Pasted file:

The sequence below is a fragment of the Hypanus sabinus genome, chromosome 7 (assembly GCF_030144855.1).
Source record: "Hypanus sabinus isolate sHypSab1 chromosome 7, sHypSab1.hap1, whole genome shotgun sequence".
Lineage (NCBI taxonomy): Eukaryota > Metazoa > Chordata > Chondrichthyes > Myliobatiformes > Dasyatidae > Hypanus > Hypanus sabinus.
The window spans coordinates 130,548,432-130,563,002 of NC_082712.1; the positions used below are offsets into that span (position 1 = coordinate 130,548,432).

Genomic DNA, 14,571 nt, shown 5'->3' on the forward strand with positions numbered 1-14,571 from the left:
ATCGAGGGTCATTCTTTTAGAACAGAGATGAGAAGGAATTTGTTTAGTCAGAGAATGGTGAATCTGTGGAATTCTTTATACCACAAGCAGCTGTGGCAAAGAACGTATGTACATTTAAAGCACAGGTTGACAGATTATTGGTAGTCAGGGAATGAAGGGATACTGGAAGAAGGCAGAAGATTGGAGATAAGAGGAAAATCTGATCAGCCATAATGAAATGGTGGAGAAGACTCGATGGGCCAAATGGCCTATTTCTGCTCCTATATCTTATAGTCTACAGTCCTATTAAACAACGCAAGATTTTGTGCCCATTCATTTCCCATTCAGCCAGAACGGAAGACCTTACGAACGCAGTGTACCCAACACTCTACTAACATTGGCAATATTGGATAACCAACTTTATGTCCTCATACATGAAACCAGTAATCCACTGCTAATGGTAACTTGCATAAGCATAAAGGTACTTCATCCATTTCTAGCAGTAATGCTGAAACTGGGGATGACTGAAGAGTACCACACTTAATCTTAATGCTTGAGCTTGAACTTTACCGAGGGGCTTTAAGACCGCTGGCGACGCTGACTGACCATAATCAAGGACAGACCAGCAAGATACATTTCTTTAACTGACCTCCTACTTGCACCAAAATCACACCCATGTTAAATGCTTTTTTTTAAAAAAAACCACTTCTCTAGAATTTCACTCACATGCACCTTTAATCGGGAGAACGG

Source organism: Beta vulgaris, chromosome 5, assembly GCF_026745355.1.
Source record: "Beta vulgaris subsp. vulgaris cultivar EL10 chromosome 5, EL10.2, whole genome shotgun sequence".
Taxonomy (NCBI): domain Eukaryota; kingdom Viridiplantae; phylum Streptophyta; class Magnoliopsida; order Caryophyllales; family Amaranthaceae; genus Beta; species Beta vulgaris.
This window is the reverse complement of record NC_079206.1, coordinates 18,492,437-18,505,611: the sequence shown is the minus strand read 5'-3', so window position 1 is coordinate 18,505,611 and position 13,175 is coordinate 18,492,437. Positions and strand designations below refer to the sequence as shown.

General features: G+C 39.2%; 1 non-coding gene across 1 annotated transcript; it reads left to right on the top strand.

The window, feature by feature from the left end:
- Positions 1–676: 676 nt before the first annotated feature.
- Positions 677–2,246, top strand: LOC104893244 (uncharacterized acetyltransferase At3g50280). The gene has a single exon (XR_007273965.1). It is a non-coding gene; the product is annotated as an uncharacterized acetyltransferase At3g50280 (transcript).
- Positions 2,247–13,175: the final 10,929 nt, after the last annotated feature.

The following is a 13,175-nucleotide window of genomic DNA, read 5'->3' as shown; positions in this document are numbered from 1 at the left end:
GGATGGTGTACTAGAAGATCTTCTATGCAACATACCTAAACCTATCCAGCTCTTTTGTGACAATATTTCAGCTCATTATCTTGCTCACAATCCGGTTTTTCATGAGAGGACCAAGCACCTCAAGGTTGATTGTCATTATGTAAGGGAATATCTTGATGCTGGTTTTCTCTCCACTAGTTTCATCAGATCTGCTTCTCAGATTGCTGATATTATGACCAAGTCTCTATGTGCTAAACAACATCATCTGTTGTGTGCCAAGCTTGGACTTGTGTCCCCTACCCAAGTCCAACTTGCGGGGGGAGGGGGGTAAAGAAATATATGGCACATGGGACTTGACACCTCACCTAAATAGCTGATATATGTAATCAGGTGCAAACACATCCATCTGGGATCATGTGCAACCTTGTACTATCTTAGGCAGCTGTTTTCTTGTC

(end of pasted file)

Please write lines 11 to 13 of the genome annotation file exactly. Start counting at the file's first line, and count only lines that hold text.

General features: G+C 39.2%; 1 non-coding gene across 1 annotated transcript; it reads left to right on the top strand.

The window, feature by feature from the left end:
- Positions 1–676: 676 nt before the first annotated feature.